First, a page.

How can a State that spends €20bn on welfare have hungry children?
In a country that spends nearly €20bn on welfare, it is difficult to understand how one-in-five children goes to school hungry every day. Yet that is what a conference on food poverty was told in Dublin yesterday.
It is also worrying that only half of the 170 disadvantaged schools (DEIS) invited to join schemes that would fund 'Breakfast Clubs' and other food initiatives actually applied for the available funding.
The conference was told that research has shown that schemes such as Breakfast Clubs can improve children's attendance, punctuality and performance at school.
At the moment an estimated 200,000 children in 1,300 schools avail of breakfast provided by the Department of Social Protection.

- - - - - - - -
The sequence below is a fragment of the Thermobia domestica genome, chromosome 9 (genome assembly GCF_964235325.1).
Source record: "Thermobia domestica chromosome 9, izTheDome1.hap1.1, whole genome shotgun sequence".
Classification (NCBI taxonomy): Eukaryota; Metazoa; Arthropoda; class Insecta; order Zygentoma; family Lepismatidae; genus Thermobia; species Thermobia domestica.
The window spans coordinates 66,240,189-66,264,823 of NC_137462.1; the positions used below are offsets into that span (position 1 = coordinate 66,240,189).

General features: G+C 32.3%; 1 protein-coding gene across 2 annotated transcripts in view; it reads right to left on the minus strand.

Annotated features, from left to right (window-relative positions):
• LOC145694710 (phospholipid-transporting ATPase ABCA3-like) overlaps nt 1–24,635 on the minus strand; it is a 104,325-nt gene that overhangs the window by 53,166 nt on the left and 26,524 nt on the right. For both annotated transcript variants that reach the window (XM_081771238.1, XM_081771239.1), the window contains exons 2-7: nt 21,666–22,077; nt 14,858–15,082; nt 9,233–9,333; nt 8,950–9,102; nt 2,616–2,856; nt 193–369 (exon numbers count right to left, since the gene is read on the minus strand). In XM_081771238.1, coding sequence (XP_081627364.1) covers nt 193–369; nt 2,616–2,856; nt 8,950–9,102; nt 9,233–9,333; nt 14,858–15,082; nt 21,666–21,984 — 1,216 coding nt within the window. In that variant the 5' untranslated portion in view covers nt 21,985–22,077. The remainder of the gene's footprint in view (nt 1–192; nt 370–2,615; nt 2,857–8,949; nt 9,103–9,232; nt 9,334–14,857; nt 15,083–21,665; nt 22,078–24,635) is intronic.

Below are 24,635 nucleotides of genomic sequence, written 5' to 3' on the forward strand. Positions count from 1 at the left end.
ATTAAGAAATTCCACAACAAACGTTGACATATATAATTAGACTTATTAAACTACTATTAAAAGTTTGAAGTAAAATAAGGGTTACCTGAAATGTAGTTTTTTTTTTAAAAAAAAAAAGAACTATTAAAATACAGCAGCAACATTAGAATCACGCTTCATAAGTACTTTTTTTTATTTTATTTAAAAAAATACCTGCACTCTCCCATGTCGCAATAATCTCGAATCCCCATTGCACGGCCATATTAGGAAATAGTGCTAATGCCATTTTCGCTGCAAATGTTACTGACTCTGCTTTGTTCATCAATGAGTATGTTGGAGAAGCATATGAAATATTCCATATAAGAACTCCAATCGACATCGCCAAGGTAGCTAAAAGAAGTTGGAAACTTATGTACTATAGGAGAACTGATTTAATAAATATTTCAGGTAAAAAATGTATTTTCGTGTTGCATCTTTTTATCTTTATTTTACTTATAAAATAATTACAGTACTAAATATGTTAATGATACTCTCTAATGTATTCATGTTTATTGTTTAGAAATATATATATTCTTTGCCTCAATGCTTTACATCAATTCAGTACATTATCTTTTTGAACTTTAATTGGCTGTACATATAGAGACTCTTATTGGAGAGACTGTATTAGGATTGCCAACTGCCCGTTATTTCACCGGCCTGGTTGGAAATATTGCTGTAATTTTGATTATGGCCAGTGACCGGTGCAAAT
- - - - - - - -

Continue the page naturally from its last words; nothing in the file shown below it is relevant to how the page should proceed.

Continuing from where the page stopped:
Urging boards of management to consider this option, the Social Protection Minister Joan Burton said funding for such programmes had increased from €35m to €37m this year.
The conference was also told that one-in-eight children never eats breakfast on a weekday.
Breakfast clubs, in particular, could provide a healthy and nutritious start to the day, particularly for children from homes where there may be difficulties or chaotic living conditions.
"Children are particularly vulnerable to food poverty, which has long-term consequences for their future health, education and economic outcomes," said Marjo Moonen, addressing the first conference organised by her group, Healthy Food For All (HFA).